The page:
And, FWIW, DS2's best mate is a girl, they've been firmest friends since pre-school (nearly age 11 now); she comes for sleepovers, they've taken DS on holiday, they are great mates indeed.

WorraLiberty Sun 27-Jan-13 23:19:45

I've got 3 boys and they have (and always have had) female friends.

It's possible that the parents want to discourage him from having all female friends and alienating himself from the other boys.

Yes I know it's not PC but if it's a real concern for the parents, that'll be why they spoke to the teacher.

MrsMushroom Sun 27-Jan-13 23:20:02'v'e all made me determined to pop in. I'll just ask how she's doing generally and is she still playing with X a lot....and let them take the cue.

Then I will ask if they're still splitting them up. if they are I will ask why

MrsMushroom Sun 27-Jan-13 23:20:45

Worra would the school listen to that and actually ACT on it though? It's so odd!

StraightTalkinSheila Sun 27-Jan-13 23:20:53

Best word ever.

MrsMushroom Sun 27-Jan-13 23:21:42

Boys no...she's not possesive over him, I said upthread that she's not stopping him from mixing.

WorraLiberty Sun 27-Jan-13 23:23:07

Yes if it was a real concern to the parents.

And if the school agree he's too reliant on her then it would make sense to them to kind of help him mix with others.

Many schools do the same with twins as they don't feel it's healthy for them to stick together at the cost of any other relationships they might form.

I think the most important thing here is that whether you agree with the parents or not...the school is at least trying to support what they're saying.

MrsMushroom Sun 27-Jan-13 23:24:11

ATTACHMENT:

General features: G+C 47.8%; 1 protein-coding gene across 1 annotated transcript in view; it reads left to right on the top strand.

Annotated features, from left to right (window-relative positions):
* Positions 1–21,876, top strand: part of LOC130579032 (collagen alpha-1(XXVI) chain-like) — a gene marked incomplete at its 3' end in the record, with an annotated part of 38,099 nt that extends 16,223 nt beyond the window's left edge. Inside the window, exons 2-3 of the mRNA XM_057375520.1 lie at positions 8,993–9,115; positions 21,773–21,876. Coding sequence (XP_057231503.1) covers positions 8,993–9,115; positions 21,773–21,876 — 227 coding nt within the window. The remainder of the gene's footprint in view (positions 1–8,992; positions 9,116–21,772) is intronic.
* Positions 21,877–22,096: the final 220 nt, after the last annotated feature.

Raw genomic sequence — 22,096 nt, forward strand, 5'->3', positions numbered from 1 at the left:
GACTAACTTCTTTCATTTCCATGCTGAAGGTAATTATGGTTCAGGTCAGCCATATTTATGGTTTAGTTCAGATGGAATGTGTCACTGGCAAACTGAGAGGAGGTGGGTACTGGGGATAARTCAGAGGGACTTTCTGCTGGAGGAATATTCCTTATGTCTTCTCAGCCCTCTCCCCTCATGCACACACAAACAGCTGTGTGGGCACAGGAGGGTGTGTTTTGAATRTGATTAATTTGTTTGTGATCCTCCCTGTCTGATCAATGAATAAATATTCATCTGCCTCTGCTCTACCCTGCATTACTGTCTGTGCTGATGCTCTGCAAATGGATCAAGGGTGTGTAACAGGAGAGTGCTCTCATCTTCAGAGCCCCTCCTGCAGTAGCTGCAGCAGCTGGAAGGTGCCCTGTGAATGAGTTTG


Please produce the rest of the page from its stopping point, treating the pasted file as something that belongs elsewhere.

I just can;t believe parents get themselves so involved in their child's friendships tbh.

My older DD has made friends in the past that I''ve not been fond of for whatever reason but I NEVER interfere. I allow them to learn about friendships themselves.

MrsMushroom Sun 27-Jan-13 23:25:17

Worra It seems a bit cruel I suppose.

Letmeintroducemyself Sun 27-Jan-13 23:25:46

the boys mother has made her views clear, you dont know why, leave it alone because you risk embaressing yourself

WorraLiberty Sun 27-Jan-13 23:26:12

Yes but they may feel their son playing Princess games with your DD and her friends will eventually alienate him from the boys.

Surely you can see that even if you disagree with it?

BoysAreLikeDogs Sun 27-Jan-13 23:27:05

yes agree Worrra

Try to not be cross with the parents of the wee laddie, they are doing what they think is best for their kiddo, and it's of sufficient concern for school to agree to intervene.

Also there might be other stuff going down that you are not privy to (and why should you).

If DD should ask again for the child to come to tea or whatever, of course still invite him.

Ivehadbetterdays Sun 27-Jan-13 23:27:20

Sorry mushroom, I didn't realise you had an older child yourself.
I wouldn't discourage it either. DD is into trains, cars etc rather than dollies so always prefers playing with the boys. I haven't got a problem with it at all.
My BF at infant school was a boy, until he moved schools. I still remember how sad I was when he left sad

If the parents have requested this for whatever reason or it has been decided because of the impact the friendship was having on the little boy then the school can only give you a vague answer. They can't give you details of another childs behaviour or parents requests.

Letmeintroducemyself Sun 27-Jan-13 23:30:33

dont keep inviting him, his mother doesnt want him to

I am not saying I agree with her, but these are her views

FWIW I wont allow my reception child to go to tea anywhere for reasons that are private to our family

Ivehadbetterdays Sun 27-Jan-13 23:32:03

I can see your point worra about him maybe being alienated later on, but isn't 4 a bit young to worry about it? Surely it will all change in a year or two anyway?